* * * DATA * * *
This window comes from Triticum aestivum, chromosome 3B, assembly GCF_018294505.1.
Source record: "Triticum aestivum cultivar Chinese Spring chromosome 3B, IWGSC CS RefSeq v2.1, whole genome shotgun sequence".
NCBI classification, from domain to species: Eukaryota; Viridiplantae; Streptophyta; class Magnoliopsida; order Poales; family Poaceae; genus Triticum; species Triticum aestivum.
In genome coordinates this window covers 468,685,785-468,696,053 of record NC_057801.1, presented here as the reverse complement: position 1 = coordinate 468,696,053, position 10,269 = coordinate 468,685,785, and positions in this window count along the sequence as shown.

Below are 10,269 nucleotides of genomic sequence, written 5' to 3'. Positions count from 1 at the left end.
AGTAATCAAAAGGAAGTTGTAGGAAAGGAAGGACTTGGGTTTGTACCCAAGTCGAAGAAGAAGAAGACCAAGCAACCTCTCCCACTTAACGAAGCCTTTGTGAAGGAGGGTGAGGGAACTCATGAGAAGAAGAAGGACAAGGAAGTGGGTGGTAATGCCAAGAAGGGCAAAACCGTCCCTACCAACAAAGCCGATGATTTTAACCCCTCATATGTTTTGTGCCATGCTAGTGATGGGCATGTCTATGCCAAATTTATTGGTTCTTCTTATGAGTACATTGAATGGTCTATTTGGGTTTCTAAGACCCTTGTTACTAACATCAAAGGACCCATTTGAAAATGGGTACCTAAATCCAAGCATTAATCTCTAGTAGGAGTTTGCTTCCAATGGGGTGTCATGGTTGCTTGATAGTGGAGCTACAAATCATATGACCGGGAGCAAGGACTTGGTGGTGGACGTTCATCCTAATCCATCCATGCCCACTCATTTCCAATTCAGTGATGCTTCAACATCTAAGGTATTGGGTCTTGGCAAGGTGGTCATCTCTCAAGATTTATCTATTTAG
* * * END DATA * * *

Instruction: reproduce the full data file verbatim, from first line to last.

This window comes from Triticum aestivum, chromosome 3B, assembly GCF_018294505.1.
Source record: "Triticum aestivum cultivar Chinese Spring chromosome 3B, IWGSC CS RefSeq v2.1, whole genome shotgun sequence".
NCBI classification, from domain to species: Eukaryota; Viridiplantae; Streptophyta; class Magnoliopsida; order Poales; family Poaceae; genus Triticum; species Triticum aestivum.
In genome coordinates this window covers 468,685,785-468,696,053 of record NC_057801.1, presented here as the reverse complement: position 1 = coordinate 468,696,053, position 10,269 = coordinate 468,685,785, and positions in this window count along the sequence as shown.

Below are 10,269 nucleotides of genomic sequence, written 5' to 3'. Positions count from 1 at the left end.
AGTAATCAAAAGGAAGTTGTAGGAAAGGAAGGACTTGGGTTTGTACCCAAGTCGAAGAAGAAGAAGACCAAGCAACCTCTCCCACTTAACGAAGCCTTTGTGAAGGAGGGTGAGGGAACTCATGAGAAGAAGAAGGACAAGGAAGTGGGTGGTAATGCCAAGAAGGGCAAAACCGTCCCTACCAACAAAGCCGATGATTTTAACCCCTCATATGTTTTGTGCCATGCTAGTGATGGGCATGTCTATGCCAAATTTATTGGTTCTTCTTATGAGTACATTGAATGGTCTATTTGGGTTTCTAAGACCCTTGTTACTAACATCAAAGGACCCATTTGAAAATGGGTACCTAAATCCAAGCATTAATCTCTAGTAGGAGTTTGCTTCCAATGGGGTGTCATGGTTGCTTGATAGTGGAGCTACAAATCATATGACCGGGAGCAAGGACTTGGTGGTGGACGTTCATCCTAATCCATCCATGCCCACTCATTTCCAATTCAGTGATGCTTCAACATCTAAGGTATTGGGTCTTGGCAAGGTGGTCATCTCTCAAGATTTATCTATTTAG